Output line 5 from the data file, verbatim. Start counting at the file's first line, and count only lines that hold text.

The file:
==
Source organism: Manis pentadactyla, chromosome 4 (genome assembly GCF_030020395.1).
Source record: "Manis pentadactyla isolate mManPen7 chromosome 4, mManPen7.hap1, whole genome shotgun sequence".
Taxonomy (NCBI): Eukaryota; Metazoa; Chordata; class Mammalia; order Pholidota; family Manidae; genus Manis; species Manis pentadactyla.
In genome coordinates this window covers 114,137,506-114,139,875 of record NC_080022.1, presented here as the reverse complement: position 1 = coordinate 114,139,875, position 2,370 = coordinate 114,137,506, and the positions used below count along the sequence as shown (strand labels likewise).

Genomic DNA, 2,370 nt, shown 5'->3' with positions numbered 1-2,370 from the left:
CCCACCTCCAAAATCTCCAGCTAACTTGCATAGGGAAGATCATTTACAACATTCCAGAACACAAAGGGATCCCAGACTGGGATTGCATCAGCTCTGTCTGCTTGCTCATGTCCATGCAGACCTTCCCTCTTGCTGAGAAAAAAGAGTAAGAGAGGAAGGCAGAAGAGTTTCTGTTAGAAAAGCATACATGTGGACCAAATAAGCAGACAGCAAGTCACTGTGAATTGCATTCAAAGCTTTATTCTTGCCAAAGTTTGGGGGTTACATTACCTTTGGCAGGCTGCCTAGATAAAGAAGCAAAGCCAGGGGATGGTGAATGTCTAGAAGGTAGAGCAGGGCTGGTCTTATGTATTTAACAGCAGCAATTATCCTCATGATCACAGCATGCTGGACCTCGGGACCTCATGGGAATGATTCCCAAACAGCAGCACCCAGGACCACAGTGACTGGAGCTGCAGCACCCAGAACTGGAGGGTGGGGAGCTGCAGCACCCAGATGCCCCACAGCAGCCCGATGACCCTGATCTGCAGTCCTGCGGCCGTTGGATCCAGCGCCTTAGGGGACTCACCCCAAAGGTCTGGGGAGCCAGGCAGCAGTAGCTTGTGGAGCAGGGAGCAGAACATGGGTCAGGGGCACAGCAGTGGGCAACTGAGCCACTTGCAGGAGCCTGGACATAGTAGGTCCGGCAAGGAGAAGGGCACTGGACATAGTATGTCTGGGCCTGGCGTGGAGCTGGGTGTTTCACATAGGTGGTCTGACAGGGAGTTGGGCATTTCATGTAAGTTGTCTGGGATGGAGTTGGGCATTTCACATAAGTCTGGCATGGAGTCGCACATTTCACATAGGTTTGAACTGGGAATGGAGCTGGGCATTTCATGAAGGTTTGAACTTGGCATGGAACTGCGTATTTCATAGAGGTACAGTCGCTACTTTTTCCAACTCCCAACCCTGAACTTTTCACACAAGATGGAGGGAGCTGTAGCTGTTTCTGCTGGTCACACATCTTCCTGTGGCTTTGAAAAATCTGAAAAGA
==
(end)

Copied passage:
Genomic DNA, 2,370 nt, shown 5'->3' with positions numbered 1-2,370 from the left: